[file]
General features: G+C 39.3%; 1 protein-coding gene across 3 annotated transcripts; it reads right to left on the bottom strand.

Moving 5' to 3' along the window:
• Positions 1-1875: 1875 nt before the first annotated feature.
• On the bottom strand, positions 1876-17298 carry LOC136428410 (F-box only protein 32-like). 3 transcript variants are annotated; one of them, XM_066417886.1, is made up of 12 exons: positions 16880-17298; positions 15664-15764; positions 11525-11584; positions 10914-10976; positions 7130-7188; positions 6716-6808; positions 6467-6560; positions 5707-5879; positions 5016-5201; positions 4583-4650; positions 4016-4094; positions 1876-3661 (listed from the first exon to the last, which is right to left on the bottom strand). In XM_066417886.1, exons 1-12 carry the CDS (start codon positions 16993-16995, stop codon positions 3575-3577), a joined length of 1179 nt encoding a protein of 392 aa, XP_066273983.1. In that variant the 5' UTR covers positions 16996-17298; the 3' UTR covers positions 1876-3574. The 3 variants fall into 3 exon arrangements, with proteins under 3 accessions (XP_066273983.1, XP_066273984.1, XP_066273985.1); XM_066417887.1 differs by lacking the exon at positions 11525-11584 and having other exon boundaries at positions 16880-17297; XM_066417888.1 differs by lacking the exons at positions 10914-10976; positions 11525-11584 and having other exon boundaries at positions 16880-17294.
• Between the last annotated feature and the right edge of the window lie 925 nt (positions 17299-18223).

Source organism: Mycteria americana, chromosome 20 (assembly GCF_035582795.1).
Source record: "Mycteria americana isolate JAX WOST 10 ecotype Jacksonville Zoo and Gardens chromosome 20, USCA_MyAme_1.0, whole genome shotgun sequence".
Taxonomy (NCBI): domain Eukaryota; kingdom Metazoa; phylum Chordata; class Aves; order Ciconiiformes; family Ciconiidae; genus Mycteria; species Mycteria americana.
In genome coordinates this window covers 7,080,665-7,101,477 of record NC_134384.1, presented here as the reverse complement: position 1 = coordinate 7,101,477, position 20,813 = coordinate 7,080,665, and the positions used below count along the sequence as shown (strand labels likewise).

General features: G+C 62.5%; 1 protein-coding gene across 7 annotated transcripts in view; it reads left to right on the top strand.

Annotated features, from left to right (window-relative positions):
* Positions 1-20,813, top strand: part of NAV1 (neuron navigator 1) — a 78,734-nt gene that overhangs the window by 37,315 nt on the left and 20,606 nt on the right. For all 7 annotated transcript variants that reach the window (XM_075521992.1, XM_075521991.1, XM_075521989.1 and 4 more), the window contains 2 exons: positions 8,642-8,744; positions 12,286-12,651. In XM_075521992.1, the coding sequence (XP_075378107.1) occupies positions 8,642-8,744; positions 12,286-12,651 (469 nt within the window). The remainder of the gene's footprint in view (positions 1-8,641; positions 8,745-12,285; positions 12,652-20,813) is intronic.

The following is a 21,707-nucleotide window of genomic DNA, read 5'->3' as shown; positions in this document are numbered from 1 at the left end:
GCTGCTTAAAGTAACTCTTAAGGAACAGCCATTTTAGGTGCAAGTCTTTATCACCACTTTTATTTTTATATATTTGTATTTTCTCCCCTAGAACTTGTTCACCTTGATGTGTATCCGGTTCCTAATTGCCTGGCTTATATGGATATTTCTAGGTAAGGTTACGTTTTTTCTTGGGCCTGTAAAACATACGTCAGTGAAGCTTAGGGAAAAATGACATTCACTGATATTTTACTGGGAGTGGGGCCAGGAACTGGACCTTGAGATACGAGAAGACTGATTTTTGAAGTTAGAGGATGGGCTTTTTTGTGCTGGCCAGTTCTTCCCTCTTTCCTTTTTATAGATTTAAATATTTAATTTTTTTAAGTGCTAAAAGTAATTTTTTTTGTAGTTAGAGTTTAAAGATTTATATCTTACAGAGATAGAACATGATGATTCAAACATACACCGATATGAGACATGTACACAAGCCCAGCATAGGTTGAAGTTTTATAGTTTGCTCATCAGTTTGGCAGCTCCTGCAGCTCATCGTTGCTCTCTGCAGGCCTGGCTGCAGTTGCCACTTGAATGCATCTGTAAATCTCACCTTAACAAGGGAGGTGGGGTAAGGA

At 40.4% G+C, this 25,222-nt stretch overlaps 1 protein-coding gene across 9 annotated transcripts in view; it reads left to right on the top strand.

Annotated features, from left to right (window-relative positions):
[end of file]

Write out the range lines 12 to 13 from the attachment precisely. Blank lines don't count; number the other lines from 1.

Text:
* Positions 1-20,813, top strand: part of NAV1 (neuron navigator 1) — a 78,734-nt gene that overhangs the window by 37,315 nt on the left and 20,606 nt on the right. For all 7 annotated transcript variants that reach the window (XM_075521992.1, XM_075521991.1, XM_075521989.1 and 4 more), the window contains 2 exons: positions 8,642-8,744; positions 12,286-12,651. In XM_075521992.1, the coding sequence (XP_075378107.1) occupies positions 8,642-8,744; positions 12,286-12,651 (469 nt within the window). The remainder of the gene's footprint in view (positions 1-8,641; positions 8,745-12,285; positions 12,652-20,813) is intronic.

The following is a 21,707-nucleotide window of genomic DNA, read 5'->3' as shown; positions in this document are numbered from 1 at the left end: